Education Week role connects Taylah to her ancestors

In the town where public education was born, a young woman’s family history is inspiring her future direction. Kerrie O’Connor reports.

Aboriginal and Torres Strait Islander people are advised that the following story contains the name and identifying details of deceased people.
A young Aboriginal woman. A young Aboriginal woman.
Image: Proud Dunghutti student Taylah Iverarch has a clear vision for the future.

Taylah Iverach understands heartbreak only too well but is turning to science for a cure.

The Melville High School captain resolved to become a doctor as a child, when she needed regular surgery for a hand condition and admired the dedication of her medical and nursing team.

Then, at the age of 16, Taylah lost her beloved Nan to heart disease.

“Losing someone so significant to my upbringing crushed me,” Taylah said.

Rather than let “grief consume me”, this proud young woman from the Dunghutti Nation of Kempsey committed herself to becoming a heart specialist.

Her dedication to this goal, her Year 12 studies and for helping her community has resulted in Taylah being awarded the NSW Zonta Achievement Award for a Young Indigenous Woman.

“I wish to come back and provide much-needed medical services to our Aboriginal and non-­Aboriginal people of regional NSW,” Taylah said.

“I want to help other families, so they don’t go through what we did.

“My Nan (Kay Iverach) was a proud Dunghutti/Gumbaynggirr women who shared the role of mother with my mum.

“They raised me together, and I am all that I am because of them.

“I have and will always have two mothers in my life; one still walking beside me and the other now in the Dreamtime.

“My Dreamtime mother/nan was selfless, yet fierce. She was so giving and always there for me and my mum.

“I will always remember her waking me up for school with her cold hands on my face each morning.

“It is these cold hands that warmed my heart and influenced me to follow my dreams to become a heart specialist.”

Kempsey is the birthplace of public education and Taylah today opened the statewide Education Week livestream to 2,200 public schools with an Acknowledgement of Country spoken in the Dunghutti language, accompanied by her great-uncle and Elder Uncle Bob Smith who helped teach her the language he learned as an adult.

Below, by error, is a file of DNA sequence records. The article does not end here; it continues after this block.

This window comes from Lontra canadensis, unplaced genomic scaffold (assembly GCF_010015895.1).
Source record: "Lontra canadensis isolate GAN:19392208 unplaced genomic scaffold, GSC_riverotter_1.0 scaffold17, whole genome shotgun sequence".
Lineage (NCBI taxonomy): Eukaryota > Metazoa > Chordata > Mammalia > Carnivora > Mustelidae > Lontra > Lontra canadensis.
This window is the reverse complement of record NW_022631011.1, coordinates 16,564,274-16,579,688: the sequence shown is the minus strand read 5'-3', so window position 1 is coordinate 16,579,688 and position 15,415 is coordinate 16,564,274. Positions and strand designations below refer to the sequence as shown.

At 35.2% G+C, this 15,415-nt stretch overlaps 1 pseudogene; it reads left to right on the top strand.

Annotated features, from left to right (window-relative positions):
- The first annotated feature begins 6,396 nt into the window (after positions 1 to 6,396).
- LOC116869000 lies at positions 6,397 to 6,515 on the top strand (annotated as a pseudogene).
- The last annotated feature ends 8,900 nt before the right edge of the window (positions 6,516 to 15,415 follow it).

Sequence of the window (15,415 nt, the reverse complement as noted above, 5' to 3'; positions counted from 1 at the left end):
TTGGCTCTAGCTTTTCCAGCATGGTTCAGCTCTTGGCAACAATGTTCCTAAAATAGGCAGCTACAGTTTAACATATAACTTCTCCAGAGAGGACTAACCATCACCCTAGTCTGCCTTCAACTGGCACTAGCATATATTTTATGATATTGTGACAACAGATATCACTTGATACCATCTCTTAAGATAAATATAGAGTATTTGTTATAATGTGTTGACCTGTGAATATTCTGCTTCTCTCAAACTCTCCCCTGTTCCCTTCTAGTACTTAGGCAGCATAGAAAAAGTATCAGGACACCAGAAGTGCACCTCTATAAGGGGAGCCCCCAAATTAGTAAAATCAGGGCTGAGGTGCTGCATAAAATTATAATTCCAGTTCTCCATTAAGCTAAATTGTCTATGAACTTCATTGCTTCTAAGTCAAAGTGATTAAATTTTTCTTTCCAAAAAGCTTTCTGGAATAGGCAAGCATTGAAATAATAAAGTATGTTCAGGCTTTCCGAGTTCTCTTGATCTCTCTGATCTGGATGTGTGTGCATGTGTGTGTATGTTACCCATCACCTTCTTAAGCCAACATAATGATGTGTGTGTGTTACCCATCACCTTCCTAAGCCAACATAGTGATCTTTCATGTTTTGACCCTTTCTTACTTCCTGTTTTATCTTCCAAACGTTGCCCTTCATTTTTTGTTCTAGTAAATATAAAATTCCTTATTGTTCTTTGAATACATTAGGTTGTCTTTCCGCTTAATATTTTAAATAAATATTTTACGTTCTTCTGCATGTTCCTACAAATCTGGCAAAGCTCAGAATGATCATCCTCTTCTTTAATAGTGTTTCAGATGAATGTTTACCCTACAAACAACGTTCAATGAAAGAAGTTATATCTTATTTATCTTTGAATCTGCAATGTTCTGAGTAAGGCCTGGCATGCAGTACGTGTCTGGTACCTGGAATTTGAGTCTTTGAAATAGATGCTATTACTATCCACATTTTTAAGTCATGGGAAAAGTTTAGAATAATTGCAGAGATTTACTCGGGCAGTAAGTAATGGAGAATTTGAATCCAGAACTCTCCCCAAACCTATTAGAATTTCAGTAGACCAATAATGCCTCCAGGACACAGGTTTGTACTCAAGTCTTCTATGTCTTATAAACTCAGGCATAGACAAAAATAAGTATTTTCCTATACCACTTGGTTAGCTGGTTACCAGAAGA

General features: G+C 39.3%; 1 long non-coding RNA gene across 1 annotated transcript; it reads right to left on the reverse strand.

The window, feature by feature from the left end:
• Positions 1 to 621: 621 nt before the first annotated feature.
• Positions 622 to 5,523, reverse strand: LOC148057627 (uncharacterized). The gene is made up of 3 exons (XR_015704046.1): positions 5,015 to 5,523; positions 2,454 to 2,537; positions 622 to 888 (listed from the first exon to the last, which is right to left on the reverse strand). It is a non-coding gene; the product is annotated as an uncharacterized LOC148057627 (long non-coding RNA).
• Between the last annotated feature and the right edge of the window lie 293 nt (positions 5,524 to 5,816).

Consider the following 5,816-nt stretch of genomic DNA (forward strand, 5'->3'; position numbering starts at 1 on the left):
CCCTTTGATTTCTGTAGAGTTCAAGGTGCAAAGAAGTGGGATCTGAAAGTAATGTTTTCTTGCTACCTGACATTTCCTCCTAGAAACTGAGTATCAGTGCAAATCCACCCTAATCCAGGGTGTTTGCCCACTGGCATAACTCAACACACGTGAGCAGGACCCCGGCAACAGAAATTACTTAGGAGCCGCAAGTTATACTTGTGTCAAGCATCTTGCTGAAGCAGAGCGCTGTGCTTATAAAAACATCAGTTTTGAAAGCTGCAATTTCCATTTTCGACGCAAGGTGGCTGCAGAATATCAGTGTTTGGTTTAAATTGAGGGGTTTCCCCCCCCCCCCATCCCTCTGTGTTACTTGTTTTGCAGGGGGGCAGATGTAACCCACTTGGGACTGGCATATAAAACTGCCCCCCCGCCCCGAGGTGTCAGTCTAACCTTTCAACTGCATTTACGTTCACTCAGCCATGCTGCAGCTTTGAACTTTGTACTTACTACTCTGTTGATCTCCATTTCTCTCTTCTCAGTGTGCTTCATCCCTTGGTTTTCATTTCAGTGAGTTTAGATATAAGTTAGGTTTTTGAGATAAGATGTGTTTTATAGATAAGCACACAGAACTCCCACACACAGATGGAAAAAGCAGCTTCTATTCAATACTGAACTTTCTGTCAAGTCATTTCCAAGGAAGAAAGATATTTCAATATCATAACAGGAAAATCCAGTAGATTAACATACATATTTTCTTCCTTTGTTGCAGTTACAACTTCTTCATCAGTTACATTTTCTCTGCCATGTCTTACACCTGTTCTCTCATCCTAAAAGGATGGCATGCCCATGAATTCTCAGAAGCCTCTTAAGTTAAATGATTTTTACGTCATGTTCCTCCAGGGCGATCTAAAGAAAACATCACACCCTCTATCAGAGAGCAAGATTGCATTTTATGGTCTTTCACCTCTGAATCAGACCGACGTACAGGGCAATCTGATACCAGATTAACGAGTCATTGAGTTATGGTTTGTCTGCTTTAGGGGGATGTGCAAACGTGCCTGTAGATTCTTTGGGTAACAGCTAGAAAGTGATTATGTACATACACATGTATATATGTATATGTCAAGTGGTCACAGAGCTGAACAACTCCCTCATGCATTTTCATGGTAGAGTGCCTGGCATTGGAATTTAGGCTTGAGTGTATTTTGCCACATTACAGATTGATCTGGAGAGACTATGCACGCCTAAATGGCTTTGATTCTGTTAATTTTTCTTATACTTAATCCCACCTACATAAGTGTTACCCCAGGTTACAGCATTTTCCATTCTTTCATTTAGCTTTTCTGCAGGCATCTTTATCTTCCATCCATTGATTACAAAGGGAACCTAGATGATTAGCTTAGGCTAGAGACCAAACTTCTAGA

Taylah said in the Acknowledgement of Country:

“Nyinanhambu bita, nyinanhambu warra-wa bukul, banduunggaki, mulumun-gu”

Our river, our plains and hills, from the mountains to the coast

“Dunghutti guthun barri dhiyn”

Dunghutti belongs to this Country

“Ngaya guthun barri dhiyn”

I belong to this Country.

It was an important experience, connecting Taylah to her ancestors.

“My great-grandfather was the last Elder to undergo initiation on our Sugarloaf Mountain between 1914-1916,” Taylah said.

Her school is right behind her career goals, with principal Andrew Ryder declaring her “a fine scholar and an exceptional young woman”.

“She is one of the most ambitious, proud and mature students I have been involved with in more than 20 years of teaching.”

The Zonta award recognises the achievements of young women of Aboriginal and Torres Strait Islander background, currently enrolled in Year 12 or the TAFE equivalent. The criteria for the school nomination is for a young Indigenous woman who has made a marked contribution to the life of her school and community.

“Taylah Iverach has demonstrated outstanding leadership and service both within her school and the wider community,” Zonta said in its award citation.

“She connects deeply to her Indigenous heritage and language and has a clear vision of her career goal of studying medicine and to eventually work in health and community development programs in regional NSW.”

Melville High School is one of 33 Connected Communities’ public schools in NSW.

The Connected Communities strategy is an approach that schools and communities can use to strengthen the educational outcomes for Aboriginal students and all students.

It brings the community closer with the school, brings in Aboriginal culture and allows the school to work with government and non-government groups to help support the education of the school’s students.

A young Aboriginal woman with an older Aboriginal man. A young Aboriginal woman with an older Aboriginal man.
Image: Melville High School captain Taylah Iverarch with Dunghutti Elder Uncle Bob Smith.
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